# PROGRAMMING ASSIGNMENT 1: Slide or Jump? solved

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## Description

As you wait impatiently for the next Algorithms lecture, a kid approaches you and challenges you to play a game called
Slide or Jump? The game is as follows: you stand at one end of a board consisting of several cells, with each cell
containing a non-negative integer that represents the cost of visiting that cell (as in the example below):
5 75 7 43 11
From any cell, you have one of two possible moves: either slide to the adjacent cell or jump over the adjacent cell. The
objective of the game is to reach the last cell while minimizing the sum of the costs of the visited cells. For the sample
board above, the cheapest strategy is to slide, jump, and jump, with overall cost of 23 (5 + 7 + 11).
Despite your best efforts, it seems as if your opponent is consistently beating you. So you decide to take matters into
your own hands by writing a program that determines the optimal sequence of moves. After some thought, you realize
that the overall cost reaching the goal can be defined recursively. First, consider the base cases:
• If you are in the last cell, the overall cost is equal the cost of that cell (already at the end!!)
• If you are in the cell adjacent to the last cell, the overall cost is the sum of the costs of the last two cells (since your
only possible move is to slide)
• If you are in the third cell from the end, the overall cost is the sum of the cost of that cell and the cost of the last cell
(since jumping allows you to reach the end with a lower overall cost)
In the general case, let totalCost(n) be the minimum cost of reaching the goal from cell n, then:
totalCost(n) = cost of cell n + either the cost of sliding or the cost of jumping (whichever is smaller), or in other words
totalCost(n) = cost of cell n + min(cost(n + 1), cost(n + 2))
After coding the recursive routine, you realize that it takes too long for long boards, mainly because of the many
overlapping recursive calls required. Therefore, you decide to try a dynamic programming approach. When using this
approach, your solution should store partial solutions in an n-element array, so that the array element at location k
contains the value of totalCost(k). The algorithm can then compute and store the values of totalCost(k) without the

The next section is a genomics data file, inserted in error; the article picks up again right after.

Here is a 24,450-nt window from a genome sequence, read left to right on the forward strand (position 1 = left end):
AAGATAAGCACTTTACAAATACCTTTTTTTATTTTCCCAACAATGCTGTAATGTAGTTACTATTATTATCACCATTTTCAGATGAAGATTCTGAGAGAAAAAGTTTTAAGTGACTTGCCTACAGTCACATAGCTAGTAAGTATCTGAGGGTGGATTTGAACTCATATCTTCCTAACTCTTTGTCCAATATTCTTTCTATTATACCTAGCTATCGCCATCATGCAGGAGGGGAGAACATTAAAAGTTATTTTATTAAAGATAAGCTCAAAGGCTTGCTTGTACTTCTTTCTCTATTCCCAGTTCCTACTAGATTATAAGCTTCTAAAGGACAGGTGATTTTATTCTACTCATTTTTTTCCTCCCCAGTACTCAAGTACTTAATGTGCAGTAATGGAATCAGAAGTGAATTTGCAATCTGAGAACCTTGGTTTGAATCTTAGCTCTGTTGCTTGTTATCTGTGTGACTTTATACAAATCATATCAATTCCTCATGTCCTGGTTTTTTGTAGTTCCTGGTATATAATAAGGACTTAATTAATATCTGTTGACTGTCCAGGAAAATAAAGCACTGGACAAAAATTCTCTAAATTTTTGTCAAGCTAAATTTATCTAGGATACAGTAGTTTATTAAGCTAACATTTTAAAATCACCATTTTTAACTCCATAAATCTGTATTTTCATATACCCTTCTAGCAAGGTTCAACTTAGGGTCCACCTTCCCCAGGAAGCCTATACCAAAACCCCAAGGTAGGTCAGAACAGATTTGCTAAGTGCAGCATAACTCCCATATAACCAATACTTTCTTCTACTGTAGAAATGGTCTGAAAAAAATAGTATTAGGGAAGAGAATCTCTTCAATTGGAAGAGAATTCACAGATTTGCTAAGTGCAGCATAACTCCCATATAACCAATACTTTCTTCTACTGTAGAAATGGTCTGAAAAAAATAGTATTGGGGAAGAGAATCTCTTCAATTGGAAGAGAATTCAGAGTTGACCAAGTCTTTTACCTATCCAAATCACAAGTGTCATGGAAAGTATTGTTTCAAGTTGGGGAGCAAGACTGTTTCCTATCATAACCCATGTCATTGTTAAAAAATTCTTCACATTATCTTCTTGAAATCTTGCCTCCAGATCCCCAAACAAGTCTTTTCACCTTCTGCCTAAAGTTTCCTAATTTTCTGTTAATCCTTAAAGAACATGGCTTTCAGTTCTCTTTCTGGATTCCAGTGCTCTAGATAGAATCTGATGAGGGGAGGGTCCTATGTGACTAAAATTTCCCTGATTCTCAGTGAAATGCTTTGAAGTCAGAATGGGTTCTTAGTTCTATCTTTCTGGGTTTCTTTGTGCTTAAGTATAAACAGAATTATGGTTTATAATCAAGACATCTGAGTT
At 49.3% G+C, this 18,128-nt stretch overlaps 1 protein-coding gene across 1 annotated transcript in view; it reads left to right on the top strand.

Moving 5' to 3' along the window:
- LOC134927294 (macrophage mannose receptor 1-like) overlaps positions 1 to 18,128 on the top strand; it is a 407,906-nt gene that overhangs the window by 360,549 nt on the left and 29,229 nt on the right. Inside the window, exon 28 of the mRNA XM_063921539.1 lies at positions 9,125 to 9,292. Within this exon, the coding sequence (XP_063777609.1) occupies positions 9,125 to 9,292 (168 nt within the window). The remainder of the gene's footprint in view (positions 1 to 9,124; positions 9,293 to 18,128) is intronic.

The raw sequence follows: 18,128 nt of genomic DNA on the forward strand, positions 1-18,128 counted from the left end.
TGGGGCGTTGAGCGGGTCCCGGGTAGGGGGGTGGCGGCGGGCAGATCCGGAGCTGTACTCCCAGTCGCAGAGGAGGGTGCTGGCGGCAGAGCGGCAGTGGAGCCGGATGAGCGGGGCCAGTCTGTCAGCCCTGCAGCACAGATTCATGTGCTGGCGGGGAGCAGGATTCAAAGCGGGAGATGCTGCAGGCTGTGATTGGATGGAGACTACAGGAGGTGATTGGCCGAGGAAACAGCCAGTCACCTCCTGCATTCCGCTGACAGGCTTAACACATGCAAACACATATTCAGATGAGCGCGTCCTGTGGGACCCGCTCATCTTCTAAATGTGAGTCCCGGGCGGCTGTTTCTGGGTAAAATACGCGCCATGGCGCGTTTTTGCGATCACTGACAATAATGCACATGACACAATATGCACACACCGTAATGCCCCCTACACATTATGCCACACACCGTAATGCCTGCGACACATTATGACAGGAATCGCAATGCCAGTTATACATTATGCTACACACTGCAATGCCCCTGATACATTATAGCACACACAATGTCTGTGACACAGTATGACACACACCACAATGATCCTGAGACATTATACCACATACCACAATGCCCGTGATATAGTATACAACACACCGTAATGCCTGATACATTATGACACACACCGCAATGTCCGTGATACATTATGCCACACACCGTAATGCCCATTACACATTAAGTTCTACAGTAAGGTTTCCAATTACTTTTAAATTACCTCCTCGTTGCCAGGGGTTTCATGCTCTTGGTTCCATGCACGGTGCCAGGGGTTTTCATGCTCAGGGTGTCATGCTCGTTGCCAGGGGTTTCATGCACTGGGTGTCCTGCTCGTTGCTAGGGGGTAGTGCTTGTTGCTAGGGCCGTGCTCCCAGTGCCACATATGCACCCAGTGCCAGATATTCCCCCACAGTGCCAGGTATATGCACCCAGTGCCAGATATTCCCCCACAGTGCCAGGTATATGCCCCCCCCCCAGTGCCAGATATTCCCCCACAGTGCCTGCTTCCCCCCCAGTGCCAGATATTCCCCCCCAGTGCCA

need to recalculate partial results (starting at the end of the board and working towards the first cell).
Your assignment is to write a Java class named SlideOrJump which provides public methods with the following
signatures and functionality:
SlideOrJump(int[] board) // board will have at least two elements, the first one always being zero
long recSolution() // computes overall cost recursively (required for A-B-C credit)
long dpSolution() // computes overall cost using dynamic programming (required for A-B credit)
String getMoves() // returns sequence of moves required (required for A credit, see format below)
You should initially test your methods using the SlideJumpTest class provided. Here is a sample sequence of
method calls and return values:
SlideOrJump game = new SlideOrJump(array); // array = {0, 5, 75, 7, 43, 11}
game.recSolution(); // returns 23
game.dpSolution(); // returns 23
game.getMoves(); // returns “SJJ” representing slide, jump, jump
For full credit, include code to count and display the number of operations performed by each of the solution methods.
In the recursive solution, count method calls. In the dynamic programming solution, count loop iterations. Collect
enough data to produce a report that includes a summary of the data presented in both tabular and graphical formats.
Analyze the data and form a conclusion regarding the relative efficiency of the methods. Your report should be
submitted via Moodle in a file named sj.pdf. The source code for SlideOrJump.java should be submitted to Mimir.